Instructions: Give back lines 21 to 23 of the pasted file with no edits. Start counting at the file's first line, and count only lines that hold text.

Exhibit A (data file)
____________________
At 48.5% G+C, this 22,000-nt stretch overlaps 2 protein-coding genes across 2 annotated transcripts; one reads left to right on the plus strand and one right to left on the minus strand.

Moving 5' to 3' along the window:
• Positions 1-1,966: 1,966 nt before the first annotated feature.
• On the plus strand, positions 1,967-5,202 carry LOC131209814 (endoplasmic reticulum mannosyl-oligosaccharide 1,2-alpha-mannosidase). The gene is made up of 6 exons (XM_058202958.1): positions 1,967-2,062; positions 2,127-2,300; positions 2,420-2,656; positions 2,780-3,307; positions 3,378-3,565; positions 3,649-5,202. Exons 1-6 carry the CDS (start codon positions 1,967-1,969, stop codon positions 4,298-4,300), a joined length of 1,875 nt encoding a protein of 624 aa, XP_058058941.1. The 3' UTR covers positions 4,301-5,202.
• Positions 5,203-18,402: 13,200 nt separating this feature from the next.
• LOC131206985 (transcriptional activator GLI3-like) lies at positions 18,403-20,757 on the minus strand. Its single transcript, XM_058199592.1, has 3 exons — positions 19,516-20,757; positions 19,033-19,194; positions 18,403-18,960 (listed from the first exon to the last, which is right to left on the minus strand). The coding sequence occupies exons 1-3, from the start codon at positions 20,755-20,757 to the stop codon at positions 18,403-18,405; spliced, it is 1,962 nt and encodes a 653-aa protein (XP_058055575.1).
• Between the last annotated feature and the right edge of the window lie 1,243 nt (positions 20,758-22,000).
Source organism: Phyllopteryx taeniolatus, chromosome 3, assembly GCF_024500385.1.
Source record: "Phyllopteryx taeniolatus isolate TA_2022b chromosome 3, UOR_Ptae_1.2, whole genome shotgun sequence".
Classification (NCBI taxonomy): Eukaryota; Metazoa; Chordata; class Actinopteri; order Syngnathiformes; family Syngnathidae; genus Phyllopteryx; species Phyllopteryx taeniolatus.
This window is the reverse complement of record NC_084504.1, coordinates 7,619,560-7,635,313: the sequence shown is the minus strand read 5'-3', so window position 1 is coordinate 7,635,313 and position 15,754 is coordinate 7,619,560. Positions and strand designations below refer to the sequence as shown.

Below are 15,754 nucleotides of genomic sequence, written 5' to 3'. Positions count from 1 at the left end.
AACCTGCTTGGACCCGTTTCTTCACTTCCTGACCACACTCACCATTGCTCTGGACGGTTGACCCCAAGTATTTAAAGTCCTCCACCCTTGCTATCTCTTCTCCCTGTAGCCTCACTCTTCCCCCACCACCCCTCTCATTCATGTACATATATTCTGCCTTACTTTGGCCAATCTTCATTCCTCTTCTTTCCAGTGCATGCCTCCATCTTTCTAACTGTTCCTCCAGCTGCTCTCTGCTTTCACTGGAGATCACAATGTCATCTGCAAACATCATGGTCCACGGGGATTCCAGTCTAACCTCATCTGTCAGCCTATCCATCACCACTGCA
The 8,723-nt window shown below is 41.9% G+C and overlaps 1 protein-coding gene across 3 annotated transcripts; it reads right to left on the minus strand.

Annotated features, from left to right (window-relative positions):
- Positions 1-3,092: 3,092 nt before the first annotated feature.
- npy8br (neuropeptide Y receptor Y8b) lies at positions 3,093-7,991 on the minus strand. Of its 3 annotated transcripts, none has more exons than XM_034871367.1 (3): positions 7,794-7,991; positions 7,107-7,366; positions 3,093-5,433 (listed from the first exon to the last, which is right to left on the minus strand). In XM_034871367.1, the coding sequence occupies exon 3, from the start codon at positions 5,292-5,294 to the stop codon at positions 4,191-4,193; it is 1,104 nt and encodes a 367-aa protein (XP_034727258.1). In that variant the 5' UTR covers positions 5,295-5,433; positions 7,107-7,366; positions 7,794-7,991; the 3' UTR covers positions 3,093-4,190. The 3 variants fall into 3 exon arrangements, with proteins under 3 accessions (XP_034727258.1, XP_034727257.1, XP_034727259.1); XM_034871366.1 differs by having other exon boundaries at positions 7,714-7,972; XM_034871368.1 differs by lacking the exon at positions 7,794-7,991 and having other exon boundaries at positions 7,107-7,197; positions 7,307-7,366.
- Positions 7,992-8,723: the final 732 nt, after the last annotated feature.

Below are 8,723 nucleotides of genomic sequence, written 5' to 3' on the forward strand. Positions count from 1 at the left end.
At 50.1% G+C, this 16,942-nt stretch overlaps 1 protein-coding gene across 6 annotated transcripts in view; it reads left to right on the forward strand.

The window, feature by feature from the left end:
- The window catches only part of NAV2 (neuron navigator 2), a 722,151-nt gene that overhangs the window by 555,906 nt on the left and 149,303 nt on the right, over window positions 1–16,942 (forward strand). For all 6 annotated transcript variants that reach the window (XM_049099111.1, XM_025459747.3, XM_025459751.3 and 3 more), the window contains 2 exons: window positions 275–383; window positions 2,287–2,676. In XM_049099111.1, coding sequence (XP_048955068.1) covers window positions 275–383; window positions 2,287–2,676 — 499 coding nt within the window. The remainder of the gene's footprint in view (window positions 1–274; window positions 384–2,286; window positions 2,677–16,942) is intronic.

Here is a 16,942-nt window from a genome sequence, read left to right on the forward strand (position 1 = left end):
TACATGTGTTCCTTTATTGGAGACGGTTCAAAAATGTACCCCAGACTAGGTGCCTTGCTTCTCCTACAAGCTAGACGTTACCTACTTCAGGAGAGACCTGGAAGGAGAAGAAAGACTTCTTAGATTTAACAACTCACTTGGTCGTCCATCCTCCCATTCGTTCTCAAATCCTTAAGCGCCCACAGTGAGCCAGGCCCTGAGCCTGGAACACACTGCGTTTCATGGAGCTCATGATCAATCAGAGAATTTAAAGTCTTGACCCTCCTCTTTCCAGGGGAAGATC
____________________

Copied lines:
The window, feature by feature from the left end:
- The window catches only part of NAV2 (neuron navigator 2), a 722,151-nt gene that overhangs the window by 555,906 nt on the left and 149,303 nt on the right, over window positions 1–16,942 (forward strand). For all 6 annotated transcript variants that reach the window (XM_049099111.1, XM_025459747.3, XM_025459751.3 and 3 more), the window contains 2 exons: window positions 275–383; window positions 2,287–2,676. In XM_049099111.1, coding sequence (XP_048955068.1) covers window positions 275–383; window positions 2,287–2,676 — 499 coding nt within the window. The remainder of the gene's footprint in view (window positions 1–274; window positions 384–2,286; window positions 2,677–16,942) is intronic.

Here is a 16,942-nt window from a genome sequence, read left to right on the forward strand (position 1 = left end):